Using technology to improve youth writing skills is a natural priority for libraries. 826 National is an enterprise that runs a national network of youth writing and publishing centers that includes a strong presence in California. The organization is using digital technology to help spark creativity for young people. 826 formed a partnership with the Cartoon Network to combat bullying. Kids often do not intervene when they see bullying because they have not witnessed such interventions done effectively. Working with the Cartoon Network, 826 had kids tell stories using writing and animation of bullying and how they intervened, which the Cartoon Network turned into public service announcements.

Civic engagement
Participants felt that libraries could use CENIC connectivity in three ways to improve civic engagement in the communities they serve:

  • Voting: In 2020, all California counties will have the option of all-mail elections, which means that voters will have ballots mailed to them, which they will return to specified voting centers for tabulation. In 2018, a number of library systems in California served as ballot drop-off sites and more will serve that function in 2020. Libraries are ideal for this task because people trust them, but the CENIC network makes them even more ideal. The network can handle the capacity of dealing with tabulating votes and may have security advantages as well.
  • The 2020 Census: Low-income and minority communities are at higher risk than others to being undercounted in the Census and that can have significant consequences for localities and the state, including the potential loss of millions of dollars in federal funding over the next decade. Libraries can play a role in educating people to participate in the Census, which is crucial given that the Census Bureau will encourage people to fill out the 2020 Census online. Already Marin County has received a state grant for pre-Census outreach. Since many population segments at risk of being undercounted have fewer digital access tools, and since the library is already a place where these groups turn for online access, the library’s role here is a natural one.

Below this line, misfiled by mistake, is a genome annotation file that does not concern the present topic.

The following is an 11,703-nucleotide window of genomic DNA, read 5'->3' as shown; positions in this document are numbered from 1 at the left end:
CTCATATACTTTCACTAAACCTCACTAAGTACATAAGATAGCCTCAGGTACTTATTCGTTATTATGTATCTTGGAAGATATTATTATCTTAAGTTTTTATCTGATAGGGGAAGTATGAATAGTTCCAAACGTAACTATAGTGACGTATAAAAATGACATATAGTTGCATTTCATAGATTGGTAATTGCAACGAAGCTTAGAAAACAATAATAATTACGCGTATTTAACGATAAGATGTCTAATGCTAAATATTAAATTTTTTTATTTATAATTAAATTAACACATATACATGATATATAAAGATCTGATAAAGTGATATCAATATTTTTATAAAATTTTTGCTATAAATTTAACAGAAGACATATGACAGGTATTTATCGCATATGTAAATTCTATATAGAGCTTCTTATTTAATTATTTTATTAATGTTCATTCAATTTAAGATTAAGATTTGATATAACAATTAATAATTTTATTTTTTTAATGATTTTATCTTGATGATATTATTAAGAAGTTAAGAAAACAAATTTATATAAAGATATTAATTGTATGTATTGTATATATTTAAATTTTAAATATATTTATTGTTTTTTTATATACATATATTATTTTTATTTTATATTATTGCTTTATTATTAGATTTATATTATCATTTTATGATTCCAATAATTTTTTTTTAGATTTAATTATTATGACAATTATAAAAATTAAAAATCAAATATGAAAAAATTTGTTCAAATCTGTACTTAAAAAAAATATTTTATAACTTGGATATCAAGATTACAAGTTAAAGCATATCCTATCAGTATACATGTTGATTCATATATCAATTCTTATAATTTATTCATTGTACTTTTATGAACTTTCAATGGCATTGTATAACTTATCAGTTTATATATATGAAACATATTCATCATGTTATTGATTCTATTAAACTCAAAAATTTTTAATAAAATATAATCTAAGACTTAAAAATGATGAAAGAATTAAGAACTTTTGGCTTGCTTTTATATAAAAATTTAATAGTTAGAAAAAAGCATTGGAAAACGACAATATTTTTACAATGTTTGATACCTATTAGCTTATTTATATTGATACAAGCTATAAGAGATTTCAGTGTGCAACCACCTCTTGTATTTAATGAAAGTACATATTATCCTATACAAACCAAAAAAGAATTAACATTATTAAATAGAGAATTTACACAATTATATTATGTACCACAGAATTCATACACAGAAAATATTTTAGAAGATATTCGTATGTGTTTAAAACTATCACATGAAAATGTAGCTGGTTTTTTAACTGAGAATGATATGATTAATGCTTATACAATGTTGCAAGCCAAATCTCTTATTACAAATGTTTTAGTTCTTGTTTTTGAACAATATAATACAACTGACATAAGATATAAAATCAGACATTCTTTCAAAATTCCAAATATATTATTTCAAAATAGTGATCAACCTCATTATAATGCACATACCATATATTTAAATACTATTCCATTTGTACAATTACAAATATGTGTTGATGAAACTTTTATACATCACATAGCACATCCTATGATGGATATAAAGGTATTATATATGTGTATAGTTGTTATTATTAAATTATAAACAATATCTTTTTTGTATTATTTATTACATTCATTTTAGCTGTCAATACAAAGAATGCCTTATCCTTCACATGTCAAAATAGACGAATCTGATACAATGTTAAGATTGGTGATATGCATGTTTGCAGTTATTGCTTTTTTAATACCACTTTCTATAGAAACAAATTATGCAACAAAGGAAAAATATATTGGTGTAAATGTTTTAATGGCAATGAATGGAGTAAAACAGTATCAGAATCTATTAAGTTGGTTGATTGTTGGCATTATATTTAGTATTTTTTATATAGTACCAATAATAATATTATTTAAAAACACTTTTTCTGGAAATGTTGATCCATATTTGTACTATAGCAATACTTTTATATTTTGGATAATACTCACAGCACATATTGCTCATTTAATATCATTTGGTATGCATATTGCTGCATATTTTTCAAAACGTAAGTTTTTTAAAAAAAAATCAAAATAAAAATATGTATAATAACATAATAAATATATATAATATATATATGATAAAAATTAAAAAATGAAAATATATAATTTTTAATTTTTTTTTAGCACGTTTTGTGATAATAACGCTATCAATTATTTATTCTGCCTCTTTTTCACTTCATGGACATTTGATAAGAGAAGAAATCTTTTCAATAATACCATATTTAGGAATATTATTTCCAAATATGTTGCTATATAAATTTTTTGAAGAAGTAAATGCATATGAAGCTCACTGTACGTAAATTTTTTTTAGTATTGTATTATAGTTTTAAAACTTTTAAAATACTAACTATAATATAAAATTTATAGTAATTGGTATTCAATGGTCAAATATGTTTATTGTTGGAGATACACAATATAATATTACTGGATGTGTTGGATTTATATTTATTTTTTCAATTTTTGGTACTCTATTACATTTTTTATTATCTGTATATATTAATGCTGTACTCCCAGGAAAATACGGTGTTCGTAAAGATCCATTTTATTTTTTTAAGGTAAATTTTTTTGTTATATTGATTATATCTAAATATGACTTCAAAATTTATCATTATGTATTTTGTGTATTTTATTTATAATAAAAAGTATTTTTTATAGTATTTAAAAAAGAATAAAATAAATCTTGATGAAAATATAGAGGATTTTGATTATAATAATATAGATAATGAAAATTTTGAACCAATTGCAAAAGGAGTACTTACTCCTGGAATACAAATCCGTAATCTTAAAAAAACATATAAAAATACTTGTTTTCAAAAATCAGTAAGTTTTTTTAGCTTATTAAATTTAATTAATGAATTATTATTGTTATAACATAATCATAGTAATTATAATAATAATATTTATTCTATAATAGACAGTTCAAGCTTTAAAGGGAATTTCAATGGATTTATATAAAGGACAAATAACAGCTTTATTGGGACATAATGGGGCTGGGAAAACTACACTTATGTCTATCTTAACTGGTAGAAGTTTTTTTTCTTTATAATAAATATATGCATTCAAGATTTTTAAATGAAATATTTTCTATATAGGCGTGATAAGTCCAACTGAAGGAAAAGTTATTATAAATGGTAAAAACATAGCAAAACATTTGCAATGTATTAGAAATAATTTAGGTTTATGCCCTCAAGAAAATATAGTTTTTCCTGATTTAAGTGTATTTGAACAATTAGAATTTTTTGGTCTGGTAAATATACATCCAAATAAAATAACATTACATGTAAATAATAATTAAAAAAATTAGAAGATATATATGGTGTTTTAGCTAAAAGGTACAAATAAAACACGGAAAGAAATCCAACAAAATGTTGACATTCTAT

• Public safety and disaster recovery: A number of examples showed the role the library can play in having a resilient network in the face of disasters. In Nevada County, the library lent hotspots for people displaced because of the Oroville Dam breach. In Los Angeles, the library is part of neighborhood resilience in the face of wildfires, offering a place for connectivity and community during times of emergency. In Sutter County, many reporters gathered at the fire station looking for Wi-Fi during the recent wildfires when a gigabit connection was available down the street at the library.

Libraries can help with civic engagement in more basic ways as well. Some local governments are moving away from providing paper forms for citizen transactions, instead making access available in digital formats. This may penalize those without the means to access the internet, making libraries and their online access tools the face of e-government for some population segments. All in all, the public’s trust in the library is the foundation for the public library having a role in civic engagement, and the CENIC network offers a tool to help the library execute in these areas.

Title Goes Here
Close [X]